Following my post on the reporting of events in Egypt, Alex Marsh sent me a link to this think-piece by BBC correspondent Paul Mason, Twenty reasons why it’s kicking off everywhere, which seeks to draw some general lessons from recent protest events in places as diverse as Greece, Ireland, North Africa and the UK. The piece has since been published in The Guardian, and has attracted some attention, not least as indicative of a BBC policy of encouraging journalists to engage in more detailed discussions via blogging.

Mason’s piece treads between a focus on ‘technology’ and a more interesting discussion of some of the sociological aspects of this range of events – the emphasis on the role of young, relatively highly educated people is surely correct. There is an inevitable journalistic emphasis on the newness of all of this, and the default assumption remains that this is really a story about how ‘technology’ transforms the conditions of political action. The geographer Tim Unwin has a list of various reports that address what he himself calls “the agency of mobile ‘phones and the use of social networking environments over the Internet” in shaping political upheaval in Tunisia, Egypt,  and beyond. His last comment is important: “Much research needs to be undertaken on the real role of ICTs in these ongoing political processes.  What seems apparent, though, is that many participants do indeed believe that these technologies are helping them achieve their objectives.” A certain view of the potential of digital communications is no doubt an important part of the ‘spontaneous philosophy’ of contemporary activism. Likewise, Mason’s think-piece refers in passing to how “activists have read their Chomsky and their Hardt-Negri”. I’m not so sure this necessarily means “they have a better understanding of power”, but in so far as it is true, it does certainly mean they are likely to have a particular, well-formed view of how power operates, for better or ill. But it seems to me that both of these aspects of activist self-understanding – of ‘communications’ and of ‘power’ – are more interesting if they are understood as internal dimensions to this form of organisation, without requiring anyone to affirm the ‘objective’ validity of either of these views of how political action unfolds. The focus on the importance of new media in much of this reporting and commentary allows a narrative framing in which politics is rooted in a generalised but unformed sense of ‘grievance’ rooted in ‘poverty’ and ‘oppression’ which is then given expression by new communications opportunities – Manuel Castells neatly summarises this narrative in his comments on all this.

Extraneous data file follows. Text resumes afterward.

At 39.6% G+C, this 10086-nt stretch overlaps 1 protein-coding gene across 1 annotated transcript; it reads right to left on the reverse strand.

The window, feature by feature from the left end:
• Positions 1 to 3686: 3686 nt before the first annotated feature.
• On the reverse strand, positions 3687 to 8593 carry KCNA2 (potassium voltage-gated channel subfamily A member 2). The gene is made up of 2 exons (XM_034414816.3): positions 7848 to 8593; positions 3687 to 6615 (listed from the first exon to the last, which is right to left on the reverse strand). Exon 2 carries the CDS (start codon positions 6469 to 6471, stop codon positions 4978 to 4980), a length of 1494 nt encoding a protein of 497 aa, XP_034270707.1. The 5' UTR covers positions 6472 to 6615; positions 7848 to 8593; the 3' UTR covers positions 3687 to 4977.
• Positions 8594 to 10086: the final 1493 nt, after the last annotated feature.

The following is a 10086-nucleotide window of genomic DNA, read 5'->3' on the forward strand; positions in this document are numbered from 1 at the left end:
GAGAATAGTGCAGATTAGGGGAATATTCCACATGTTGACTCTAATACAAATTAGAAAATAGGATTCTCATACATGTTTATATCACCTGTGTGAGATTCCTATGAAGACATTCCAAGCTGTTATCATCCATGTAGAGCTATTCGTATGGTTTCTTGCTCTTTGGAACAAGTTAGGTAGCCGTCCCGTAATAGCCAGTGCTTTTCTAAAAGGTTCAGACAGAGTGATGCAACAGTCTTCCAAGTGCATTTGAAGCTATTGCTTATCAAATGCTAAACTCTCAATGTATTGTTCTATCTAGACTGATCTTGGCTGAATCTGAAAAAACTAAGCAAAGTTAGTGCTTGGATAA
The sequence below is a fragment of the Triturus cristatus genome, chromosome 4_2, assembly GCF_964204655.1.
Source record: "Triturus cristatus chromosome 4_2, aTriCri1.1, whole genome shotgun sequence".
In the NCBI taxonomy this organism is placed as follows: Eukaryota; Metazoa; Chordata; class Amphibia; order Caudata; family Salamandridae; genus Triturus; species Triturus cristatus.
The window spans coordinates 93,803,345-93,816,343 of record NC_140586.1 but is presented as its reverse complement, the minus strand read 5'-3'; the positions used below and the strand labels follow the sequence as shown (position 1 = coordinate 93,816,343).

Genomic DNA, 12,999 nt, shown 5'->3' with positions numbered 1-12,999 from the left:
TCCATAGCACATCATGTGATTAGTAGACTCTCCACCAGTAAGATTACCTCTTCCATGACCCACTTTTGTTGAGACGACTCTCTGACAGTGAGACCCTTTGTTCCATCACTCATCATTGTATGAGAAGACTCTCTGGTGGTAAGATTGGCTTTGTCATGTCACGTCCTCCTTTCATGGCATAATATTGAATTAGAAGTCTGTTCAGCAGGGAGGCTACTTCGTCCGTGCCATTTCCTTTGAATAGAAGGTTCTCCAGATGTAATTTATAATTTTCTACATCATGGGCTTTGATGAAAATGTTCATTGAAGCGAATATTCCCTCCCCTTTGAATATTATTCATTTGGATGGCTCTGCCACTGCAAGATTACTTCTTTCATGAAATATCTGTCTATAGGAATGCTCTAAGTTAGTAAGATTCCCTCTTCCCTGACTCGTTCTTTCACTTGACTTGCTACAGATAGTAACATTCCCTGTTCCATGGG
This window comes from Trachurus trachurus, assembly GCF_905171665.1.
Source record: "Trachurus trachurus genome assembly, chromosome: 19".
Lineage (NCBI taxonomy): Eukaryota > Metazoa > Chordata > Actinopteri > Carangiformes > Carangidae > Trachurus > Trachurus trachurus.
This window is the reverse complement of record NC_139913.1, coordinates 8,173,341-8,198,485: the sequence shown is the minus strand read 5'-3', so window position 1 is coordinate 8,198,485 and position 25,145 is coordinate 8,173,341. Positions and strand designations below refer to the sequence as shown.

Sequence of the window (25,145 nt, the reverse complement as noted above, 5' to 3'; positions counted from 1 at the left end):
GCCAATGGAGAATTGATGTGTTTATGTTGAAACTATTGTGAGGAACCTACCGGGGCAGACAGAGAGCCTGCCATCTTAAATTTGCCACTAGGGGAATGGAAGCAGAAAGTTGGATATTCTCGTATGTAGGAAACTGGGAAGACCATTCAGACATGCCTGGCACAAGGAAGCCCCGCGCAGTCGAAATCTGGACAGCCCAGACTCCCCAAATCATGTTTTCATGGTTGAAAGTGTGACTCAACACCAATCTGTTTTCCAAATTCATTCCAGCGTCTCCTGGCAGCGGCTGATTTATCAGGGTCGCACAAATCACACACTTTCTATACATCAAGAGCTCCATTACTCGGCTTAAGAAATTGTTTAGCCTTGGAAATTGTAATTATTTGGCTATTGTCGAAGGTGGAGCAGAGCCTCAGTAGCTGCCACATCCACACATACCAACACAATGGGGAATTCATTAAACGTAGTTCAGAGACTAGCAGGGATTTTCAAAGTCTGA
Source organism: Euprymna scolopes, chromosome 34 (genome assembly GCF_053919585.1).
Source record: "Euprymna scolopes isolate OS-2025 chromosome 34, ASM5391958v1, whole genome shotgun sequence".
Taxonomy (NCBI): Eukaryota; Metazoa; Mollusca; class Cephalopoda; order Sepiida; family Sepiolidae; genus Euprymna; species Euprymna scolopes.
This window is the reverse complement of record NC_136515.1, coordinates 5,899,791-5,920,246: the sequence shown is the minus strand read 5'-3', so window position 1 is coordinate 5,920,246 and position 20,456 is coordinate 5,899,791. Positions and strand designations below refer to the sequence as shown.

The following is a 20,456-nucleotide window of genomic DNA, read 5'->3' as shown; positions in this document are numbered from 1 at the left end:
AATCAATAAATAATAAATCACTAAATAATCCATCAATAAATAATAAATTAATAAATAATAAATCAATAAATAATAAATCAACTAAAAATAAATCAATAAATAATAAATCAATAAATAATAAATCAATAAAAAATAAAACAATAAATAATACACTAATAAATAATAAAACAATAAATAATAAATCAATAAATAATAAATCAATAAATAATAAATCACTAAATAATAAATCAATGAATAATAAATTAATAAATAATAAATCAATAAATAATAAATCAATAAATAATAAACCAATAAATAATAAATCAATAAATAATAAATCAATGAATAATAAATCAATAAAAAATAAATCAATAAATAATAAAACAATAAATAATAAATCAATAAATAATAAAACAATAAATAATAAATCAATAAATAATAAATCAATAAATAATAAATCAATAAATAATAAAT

In short, there is a particular concept of the mediating work that ‘media’, old and new, perform in much of the commentary on the role of social media and digital technology in contemporary politics – they can be ascribed so much importance by virtue of being attributed a merely mediating function. Amongst other things, what disappears from view from this perspective is the different practices that different communications technologies help to configure – twitter and facebook are playing different roles in contemporary events in the Arab world to that played by Al-Jazeera. While much of the commentary out there is about how new media changes how politics is done, my sense is that the real imperative behind much of this kind of commentary is the attempt to understand the changed conditions under which news is made, and indeed, the changed conditions under which academic expertise about complex situations can be articulated in real-time (and there might be interesting elective affinities between certain self-understandings of activism and the focus of media reporting on individualising effects of new media).

For an antidote to some of the more detached commentary on events in Egypt and Tunisia, there are some interesting debates going on amongst anthropologists, which provide much more depth of understanding than is found in much of the technology-focussed discussion. There are a couple of more circumspect reflections on the role of media in these political eventsOne of these pieces makes the point that the focus on the new mediums of political change is a recurrent feature of reporting and commentary on these types of dramatic political events: “This is an evergreen story…The interest that’s focused on social media now, ten years ago was focused on web portals, before that it was focused on email and list-serves, before that it was television.” And in this respect, there is an interesting archive of reportage and commentary on the protests around the contested Iranian election in 2009, described by some as a ‘twitter revolution’, which two years on is an interesting case-study of how the global news narrative of politics as technological expression unfolds and then unravels over time.